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May 1986

Ichthyosis: Genetic Heterogeneity, Genodermatoses, and Genetic Counseling

Author Affiliations

Dermatology Service Veterans Administration Medical Center 4150 Clement St San Francisco, CA 94121

Arch Dermatol. 1986;122(5):529-531. doi:10.1001/archderm.1986.01660170059019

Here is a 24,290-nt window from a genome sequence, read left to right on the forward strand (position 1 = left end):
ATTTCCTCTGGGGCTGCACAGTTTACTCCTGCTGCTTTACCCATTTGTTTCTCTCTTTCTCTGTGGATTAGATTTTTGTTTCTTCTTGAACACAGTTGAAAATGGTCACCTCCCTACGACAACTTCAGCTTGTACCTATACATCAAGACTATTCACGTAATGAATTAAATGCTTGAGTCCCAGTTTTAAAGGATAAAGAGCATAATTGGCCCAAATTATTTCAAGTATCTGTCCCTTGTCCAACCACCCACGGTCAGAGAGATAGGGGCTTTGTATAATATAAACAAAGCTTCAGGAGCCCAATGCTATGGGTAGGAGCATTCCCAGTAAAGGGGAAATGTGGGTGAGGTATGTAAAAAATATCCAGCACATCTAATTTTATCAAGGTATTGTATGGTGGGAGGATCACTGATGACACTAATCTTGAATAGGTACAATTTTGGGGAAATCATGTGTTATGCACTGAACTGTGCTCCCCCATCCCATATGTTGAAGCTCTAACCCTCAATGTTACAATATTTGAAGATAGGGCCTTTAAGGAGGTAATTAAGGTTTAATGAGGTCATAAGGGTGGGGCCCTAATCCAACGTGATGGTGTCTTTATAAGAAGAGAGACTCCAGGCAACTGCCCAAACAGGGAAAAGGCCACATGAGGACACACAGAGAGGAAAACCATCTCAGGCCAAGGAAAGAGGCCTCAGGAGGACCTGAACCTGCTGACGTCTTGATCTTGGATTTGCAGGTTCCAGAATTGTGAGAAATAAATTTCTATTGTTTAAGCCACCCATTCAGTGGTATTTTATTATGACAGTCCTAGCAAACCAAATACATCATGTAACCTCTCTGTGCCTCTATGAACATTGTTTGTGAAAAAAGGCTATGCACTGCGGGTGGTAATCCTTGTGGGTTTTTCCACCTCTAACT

McKusick's1,2 maxim about genetic heterogeneity may be stated as follows: when a genetic disorder is examined closely, what at first was thought to be a single entity will be found, in fact, to be several clinically (ie, phenotypically) similar, but fundamentally (genotypically) distinct, disorders. Dermatologists are well aware of this phenomenon, perhaps best illustrated in the ever-enlarging lists of types of Ehlers-Danlos syndrome and xeroderma pigmentosa. Therefore, it is not surprising that, as the ichthyoses are subjected to closer scrutiny, evidence of genetic heterogeneity should be uncovered here, as well. Such heterogeneity can be demonstrated by a variety of methods (Table). Previously, the various inherited forms of ichthyoses have been categorized largely by differences in disease expression (phenotype) and mode of inheritance. Yet, because of both phenotypic overlap and unclear inheritance patterns in individual cases, the clinician can experience difficulties in assigning a precise diagnosis

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